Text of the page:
6 august, 2009 20:52  

Prime Minister Vladimir Putin and his Turkish counterpart Recep Tayyip Erdogan held a joint news conference on the results of the talks


Recep Tayyip Erdogan's introductory remarks:

Recep Tayyip Erdogan (as translated): Your Excellency Mr Putin, Mr Berlusconi, esteemed journalists, ladies and gentlemen,

Mr Putin, the Prime Minister of Russia, and my friend, Mr Berlusconi, are here. I am happy to meet them in my country.

Mr Putin and I had long one-to-one negotiations today, followed by fruitful talks between delegations. This meeting is a continuation of our meeting in Sochi last month, and is part of our bilateral contacts. It gives me great satisfaction to see major progress in all fields.

Together with our professional colleagues, we have demonstrated our resolution to develop our relations and set higher standards and bigger targets. These relations are based on trust and understanding, and mutual interest, and are gaining pace. Their progress is among our foreign political priorities.

The present stage of our relations is very satisfying. Top-level contacts have promoted them since the start of the present decade.

Trade and economic contacts are certainly the vehicle of Turkish-Russian relations, whose present development we are glad to see.

Bilateral trade hit the $40 billion mark last year. Russia leads the list of our trade partners, and Turkey is No. 5 on the list of Russia's partners.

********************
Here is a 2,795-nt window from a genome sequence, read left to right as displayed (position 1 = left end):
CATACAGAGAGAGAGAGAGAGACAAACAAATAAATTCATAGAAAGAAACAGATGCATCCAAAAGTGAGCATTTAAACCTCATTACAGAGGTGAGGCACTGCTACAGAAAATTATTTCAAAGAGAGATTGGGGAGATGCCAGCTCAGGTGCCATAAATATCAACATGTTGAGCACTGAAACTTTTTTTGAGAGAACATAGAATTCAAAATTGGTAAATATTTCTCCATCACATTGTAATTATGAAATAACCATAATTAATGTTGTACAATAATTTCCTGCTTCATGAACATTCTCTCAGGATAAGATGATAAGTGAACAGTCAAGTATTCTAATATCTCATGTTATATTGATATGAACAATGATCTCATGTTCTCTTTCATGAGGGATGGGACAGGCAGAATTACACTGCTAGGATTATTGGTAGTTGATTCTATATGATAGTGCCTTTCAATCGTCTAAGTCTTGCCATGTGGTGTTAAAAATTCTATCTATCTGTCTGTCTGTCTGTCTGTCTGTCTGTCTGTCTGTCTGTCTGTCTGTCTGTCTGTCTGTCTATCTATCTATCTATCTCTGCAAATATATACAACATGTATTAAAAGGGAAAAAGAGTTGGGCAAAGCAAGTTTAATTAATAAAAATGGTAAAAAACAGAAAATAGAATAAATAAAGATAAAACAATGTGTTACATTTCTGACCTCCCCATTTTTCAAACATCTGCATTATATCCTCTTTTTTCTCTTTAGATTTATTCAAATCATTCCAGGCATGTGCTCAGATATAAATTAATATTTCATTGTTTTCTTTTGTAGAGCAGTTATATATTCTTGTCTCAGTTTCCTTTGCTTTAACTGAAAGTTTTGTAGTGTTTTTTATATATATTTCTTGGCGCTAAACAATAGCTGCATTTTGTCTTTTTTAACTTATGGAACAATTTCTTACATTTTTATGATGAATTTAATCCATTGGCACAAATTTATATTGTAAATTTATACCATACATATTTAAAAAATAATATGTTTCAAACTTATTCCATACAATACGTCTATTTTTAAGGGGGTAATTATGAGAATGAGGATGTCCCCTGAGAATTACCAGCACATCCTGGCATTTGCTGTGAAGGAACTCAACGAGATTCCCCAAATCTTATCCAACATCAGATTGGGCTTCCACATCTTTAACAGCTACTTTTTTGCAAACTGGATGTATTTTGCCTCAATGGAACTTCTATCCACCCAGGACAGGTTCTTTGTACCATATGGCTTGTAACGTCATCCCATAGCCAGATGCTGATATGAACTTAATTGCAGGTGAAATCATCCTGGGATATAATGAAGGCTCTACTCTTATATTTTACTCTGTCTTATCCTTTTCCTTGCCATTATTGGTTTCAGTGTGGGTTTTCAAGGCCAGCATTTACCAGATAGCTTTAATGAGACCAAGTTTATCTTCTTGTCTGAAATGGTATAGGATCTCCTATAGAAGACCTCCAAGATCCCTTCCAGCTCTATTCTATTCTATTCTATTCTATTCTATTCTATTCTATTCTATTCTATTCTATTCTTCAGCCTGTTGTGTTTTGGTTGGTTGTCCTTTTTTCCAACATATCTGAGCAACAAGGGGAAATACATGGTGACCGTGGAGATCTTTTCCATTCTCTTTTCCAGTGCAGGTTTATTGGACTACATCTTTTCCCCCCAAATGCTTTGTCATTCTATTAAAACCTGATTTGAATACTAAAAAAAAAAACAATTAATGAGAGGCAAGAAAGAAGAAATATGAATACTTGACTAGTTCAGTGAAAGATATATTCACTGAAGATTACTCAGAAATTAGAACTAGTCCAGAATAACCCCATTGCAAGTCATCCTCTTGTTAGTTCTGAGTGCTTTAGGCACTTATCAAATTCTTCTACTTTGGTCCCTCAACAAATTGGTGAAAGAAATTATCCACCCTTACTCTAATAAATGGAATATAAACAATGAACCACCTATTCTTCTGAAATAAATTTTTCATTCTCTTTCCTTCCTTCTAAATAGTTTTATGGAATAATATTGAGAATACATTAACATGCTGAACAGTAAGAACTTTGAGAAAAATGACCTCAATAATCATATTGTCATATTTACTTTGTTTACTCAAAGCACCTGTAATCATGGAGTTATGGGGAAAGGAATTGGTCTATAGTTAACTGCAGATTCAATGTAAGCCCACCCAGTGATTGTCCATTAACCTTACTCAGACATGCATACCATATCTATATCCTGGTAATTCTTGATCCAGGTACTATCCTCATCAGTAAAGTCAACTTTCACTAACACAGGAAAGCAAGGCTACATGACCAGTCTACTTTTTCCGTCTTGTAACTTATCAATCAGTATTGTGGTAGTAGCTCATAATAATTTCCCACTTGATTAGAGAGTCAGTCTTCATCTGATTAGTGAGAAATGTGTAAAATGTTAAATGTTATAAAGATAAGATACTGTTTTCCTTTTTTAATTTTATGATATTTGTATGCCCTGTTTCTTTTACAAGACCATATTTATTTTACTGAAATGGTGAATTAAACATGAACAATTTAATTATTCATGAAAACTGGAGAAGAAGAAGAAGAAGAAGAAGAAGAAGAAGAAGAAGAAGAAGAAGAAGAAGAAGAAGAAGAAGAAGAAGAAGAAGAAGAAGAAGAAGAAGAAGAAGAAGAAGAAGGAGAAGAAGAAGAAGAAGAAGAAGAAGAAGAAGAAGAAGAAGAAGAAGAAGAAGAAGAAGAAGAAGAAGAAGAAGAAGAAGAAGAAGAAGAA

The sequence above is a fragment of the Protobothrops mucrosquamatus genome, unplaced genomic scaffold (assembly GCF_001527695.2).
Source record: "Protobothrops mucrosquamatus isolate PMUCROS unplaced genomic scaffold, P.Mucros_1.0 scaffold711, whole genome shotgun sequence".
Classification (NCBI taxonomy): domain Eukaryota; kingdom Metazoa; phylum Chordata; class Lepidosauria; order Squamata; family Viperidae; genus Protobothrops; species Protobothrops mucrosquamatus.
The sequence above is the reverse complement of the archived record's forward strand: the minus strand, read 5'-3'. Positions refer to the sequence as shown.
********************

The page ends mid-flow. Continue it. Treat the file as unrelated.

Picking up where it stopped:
Mutual investment is increasing, and tourism is developing on a grand scale. All this indicates rapid progress of our economic relations.

Our political, economic, trade and cultural relations are acquiring a new content. Our contractors have implemented 1,152 projects in Russia to total $30 billion. As national leaders, we have discussed and settled certain technical problems of our trade and economic relations.

Mutual confidence has given us the opportunity to discuss such questions freely, and helps us settle any problems that might arise.

The Intergovernmental Commission for Trade and Economic Cooperation started its meeting yesterday. I would like to thank Mr Sechin and the experts active in its work, and the Energy Minister for his intensive preparatory efforts. They worked until midnight.

Energy is another essential theme of our meeting, and an essential part of the practical content of our trade and economic partnership, with its strategic character and resultant pivotal meaning. We hope to continue our confidential relations based on mutual understanding in the energy sphere.

We hope further joint gas, oil and nuclear energy projects will open new vistas to our partnership. We are determined to continue our teamwork, and enrich our relations with an entirely new content.

As you have heard, bilateral protocols on the development of partnership have been concluded under three headings. We are happy to report that they have been signed.

The gas protocol allows to import natural gas from Russia, and to extend an earlier contract expiring in 2011 within the gas protocol. I am referring to the construction of South Stream via our economic zone. We have given our consent to this energy project in the spirit of understanding.

The Turkish Atomic Energy Authority and Russia's Rosatom have concluded a protocol on civil use of nuclear energy, and another on information exchanges about nuclear accidents.

Apart from these bilateral agreements, Mr Putin's visit has given us an opportunity to sign a protocol on the meeting of the Intergovernmental Commission for Trade and Economic Cooperation, and a standardisation memorandum. We have also signed memoranda on food security and customs cooperation.